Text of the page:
Many popular frameworks have a function as a default export that, when called, returns an object that is considered to be the "application". After adding routes, handlers, etc., the user is able to start a server by calling a method such as .listen() or .start().

In Tuft, the functionalty of this single "application" object is split into the following two objects:

1. Route Map

This is an instance of TuftRouteMap, which is returned by the framework's default exported function, and inherits from the JavaScript Map object. It stores routes and their associated response data as key/value pairs, where the key is a string that consists of the request method and path concatenated together separated by a space (such as 'GET /foo'), or just the path (to add a route for all supported methods) and the value is an object that contains the response data.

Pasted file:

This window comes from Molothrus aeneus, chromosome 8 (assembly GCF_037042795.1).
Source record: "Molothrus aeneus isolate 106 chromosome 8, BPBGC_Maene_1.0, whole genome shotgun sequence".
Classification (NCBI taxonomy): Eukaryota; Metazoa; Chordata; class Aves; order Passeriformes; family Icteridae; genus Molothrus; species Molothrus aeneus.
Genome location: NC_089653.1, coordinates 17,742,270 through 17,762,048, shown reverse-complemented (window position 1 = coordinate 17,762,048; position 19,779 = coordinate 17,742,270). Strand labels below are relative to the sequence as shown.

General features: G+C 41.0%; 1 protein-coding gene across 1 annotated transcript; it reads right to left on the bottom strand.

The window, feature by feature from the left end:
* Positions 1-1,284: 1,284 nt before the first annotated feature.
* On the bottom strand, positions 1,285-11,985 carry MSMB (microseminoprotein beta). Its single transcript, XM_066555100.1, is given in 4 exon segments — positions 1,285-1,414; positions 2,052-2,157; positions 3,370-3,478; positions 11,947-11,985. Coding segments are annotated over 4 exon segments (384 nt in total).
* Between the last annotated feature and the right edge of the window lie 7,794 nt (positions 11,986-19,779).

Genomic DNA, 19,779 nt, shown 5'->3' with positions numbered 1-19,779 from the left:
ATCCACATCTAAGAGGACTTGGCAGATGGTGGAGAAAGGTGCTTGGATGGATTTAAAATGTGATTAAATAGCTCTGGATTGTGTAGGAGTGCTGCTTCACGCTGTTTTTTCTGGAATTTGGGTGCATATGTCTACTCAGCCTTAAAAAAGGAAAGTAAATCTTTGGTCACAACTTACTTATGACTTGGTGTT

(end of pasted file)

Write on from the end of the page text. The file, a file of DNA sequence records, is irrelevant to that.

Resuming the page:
const app = tuft()

app.set('GET /foo', {
  text: 'Hello, world!'

const myRoute = app.get('GET /foo')


// {
//   response: {
//     text: 'Hello, world!'
//   }
// }

2. Server

Once all the routes have been added to the route map, a server object can be created by calling the .createServer() or .createSecureServer() methods. When either of these methods is called, the data from the route map is compiled and made available to the returned instance of TuftServer or TuftSecureServer. The server can then be started by calling the .start() method.

const server = app.createServer()

async function startServer() {
  await server.start()
  console.log('Server has started.')